US Air Force pilots fly less than China's do

AF.gov

Five MC-130J Commando IIs conduct low-level formation training over Clovis, N.M., Nov. 5, 2013.

Article Highlights

  • Our command of the air and superiority of our Air Force is a primary reason that the U.S. military has been the world’s most effective for decades.

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  • Not since April 1953 has a U.S. soldier or Marine been killed on the ground from enemy air attack.

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  • The cost of our misguided defense cuts may well be measured then in American lives needlessly wasted both on the ground and in the air.

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A number of us have been warning about this for a while, but today’s Wall Street Journal carries an important piece by Julian Barnes on the decline in flying and training hours for U.S. Air Force pilots. Leading generals I’ve talked to over the past year have warned about the long-term cost of budget cuts that force them to shift money away from training and maintenance towards daily operations. Earlier this year, the U.S. Air Force’s Air Combat Command had to temporarily stand down 17 squadrons in order to deal with a budget-induced reduction of 44,000 flying hours. When the planes took to the skies again, many of those aircrews had to be recertified, which took several months and more money than if they had been allowed to fly all along.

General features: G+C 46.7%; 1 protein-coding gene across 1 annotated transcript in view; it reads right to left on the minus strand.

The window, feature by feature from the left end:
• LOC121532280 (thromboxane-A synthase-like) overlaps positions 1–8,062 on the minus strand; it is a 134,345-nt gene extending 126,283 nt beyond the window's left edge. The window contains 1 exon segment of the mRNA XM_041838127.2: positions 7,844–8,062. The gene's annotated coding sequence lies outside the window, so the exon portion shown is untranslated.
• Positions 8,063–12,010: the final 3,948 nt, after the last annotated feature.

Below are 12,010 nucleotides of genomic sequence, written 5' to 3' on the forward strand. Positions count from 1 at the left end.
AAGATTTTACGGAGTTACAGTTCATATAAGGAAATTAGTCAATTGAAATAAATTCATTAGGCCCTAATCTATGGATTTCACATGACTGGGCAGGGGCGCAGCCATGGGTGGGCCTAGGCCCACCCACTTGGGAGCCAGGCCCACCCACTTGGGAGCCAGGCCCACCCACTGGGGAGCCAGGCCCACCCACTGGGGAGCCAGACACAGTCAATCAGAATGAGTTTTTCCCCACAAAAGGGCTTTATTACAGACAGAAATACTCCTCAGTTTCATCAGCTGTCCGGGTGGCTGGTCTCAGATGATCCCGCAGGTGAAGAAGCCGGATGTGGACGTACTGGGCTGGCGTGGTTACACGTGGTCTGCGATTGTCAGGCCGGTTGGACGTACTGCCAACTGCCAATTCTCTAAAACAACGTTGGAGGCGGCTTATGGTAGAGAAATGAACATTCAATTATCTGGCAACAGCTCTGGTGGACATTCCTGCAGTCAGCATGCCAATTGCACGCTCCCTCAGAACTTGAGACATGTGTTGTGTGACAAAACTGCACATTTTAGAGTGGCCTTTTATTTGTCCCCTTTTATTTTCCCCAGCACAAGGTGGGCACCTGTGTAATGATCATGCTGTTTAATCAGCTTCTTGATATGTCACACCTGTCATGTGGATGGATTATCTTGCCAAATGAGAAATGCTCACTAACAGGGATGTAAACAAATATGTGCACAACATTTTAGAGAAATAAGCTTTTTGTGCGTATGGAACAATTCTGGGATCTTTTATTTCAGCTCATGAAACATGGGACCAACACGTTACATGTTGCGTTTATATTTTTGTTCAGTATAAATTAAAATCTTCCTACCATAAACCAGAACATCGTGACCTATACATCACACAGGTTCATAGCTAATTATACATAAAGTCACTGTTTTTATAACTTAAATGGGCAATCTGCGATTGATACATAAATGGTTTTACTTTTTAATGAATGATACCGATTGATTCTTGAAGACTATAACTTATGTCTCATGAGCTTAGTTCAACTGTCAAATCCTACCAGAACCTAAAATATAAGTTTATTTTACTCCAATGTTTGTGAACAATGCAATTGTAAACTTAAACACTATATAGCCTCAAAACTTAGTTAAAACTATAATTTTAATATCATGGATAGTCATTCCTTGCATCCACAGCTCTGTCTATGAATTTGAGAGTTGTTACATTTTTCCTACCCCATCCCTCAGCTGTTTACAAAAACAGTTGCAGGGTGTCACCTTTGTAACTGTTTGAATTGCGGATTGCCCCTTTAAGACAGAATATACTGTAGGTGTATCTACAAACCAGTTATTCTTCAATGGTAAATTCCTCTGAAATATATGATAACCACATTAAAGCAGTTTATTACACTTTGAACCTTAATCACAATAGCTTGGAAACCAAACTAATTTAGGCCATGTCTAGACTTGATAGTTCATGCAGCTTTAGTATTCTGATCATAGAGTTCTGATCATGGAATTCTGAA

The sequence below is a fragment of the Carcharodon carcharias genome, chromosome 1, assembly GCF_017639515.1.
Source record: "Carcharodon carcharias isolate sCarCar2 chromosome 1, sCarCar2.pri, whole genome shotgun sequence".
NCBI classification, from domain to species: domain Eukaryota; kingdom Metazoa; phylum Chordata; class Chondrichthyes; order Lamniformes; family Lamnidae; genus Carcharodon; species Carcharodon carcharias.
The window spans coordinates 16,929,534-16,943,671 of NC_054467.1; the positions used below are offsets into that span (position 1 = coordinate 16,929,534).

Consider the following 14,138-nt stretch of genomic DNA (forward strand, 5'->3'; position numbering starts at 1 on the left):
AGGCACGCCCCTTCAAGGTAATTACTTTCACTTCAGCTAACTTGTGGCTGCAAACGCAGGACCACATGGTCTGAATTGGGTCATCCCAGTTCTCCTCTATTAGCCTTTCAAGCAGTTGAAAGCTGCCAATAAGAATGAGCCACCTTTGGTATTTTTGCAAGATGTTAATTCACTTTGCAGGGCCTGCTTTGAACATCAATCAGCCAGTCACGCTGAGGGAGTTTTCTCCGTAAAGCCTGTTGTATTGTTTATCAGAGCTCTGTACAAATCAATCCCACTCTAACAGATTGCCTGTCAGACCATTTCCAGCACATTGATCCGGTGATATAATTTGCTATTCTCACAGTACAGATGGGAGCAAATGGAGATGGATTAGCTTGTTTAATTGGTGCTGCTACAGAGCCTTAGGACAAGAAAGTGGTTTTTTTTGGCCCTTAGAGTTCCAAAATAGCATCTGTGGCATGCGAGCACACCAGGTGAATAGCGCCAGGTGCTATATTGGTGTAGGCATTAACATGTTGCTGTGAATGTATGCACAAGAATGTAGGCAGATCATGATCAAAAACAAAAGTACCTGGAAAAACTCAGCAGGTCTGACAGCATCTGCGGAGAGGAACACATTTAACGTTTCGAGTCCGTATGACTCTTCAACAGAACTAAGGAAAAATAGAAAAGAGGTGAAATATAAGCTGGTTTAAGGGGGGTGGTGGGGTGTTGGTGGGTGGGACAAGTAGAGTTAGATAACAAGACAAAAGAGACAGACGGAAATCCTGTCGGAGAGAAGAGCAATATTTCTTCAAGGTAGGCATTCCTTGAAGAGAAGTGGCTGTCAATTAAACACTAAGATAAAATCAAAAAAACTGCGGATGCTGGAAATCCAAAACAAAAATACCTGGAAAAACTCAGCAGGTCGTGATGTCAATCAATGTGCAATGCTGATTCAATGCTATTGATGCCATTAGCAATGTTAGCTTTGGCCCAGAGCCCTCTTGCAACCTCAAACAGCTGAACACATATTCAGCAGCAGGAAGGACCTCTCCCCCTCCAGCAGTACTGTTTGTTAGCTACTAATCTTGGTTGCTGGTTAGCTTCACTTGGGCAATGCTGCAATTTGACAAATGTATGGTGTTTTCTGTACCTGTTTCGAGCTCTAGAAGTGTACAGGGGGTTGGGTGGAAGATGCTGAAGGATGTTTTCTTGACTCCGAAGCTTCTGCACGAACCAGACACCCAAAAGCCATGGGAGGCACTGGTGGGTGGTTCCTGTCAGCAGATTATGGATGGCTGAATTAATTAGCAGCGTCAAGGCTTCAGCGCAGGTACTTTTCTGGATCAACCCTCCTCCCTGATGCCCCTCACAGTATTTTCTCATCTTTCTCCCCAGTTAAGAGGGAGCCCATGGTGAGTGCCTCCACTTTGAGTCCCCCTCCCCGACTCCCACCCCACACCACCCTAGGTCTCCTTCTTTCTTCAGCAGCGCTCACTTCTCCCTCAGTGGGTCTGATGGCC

Now Barnes comes along to report that U.S. pilots are flying only 120 hours or less per year, a drop of over 50 percent from a decade ago. In fact, American pilots now fly fewer training hours than Chinese, Indian, or some European pilots, according to Barnes. When I interviewed Gen Herbert Carlisle, Commander of Pacific Air Forces, for a column in the Wall Street Journal linked above, he noted that training hours for U.S. pilots was dropping to the level once occupied by Soviet pilots during the Cold War. Their lack of flying experience, he noted, was one reason the U.S. remained confident of holding an air edge over Russia and its allies.

Indeed, the single most important reason America has the world’s best air force is due to the extraordinary level of training and experience of our fighter, bomber, and mobility pilots, along with their ground crews and air-operations staffs. We long ago passed the stage of daredevil pilots hopping into their canvas biplanes on reckless missions of derring-do (which never actually happened, anyway). Today’s U.S. Air Force is the world’s most technologically advanced military service, with a ballet-like precision among all its highly trained and competent components.

From one perspective, the training of our Airmen is even more important, due to the age of our air fleet. Front-line U.S. fighters like the F-15 are over 30 years old, while the youngest B-52 just turned 50 years old this year. Some of our tankers are even older. For many of these planes, maintenance eats up an increasing amount of money, even as they potentially face modernized counterparts in Asia and Europe. Thus, the skill of our pilots becomes a differentiating factor that takes on added importance.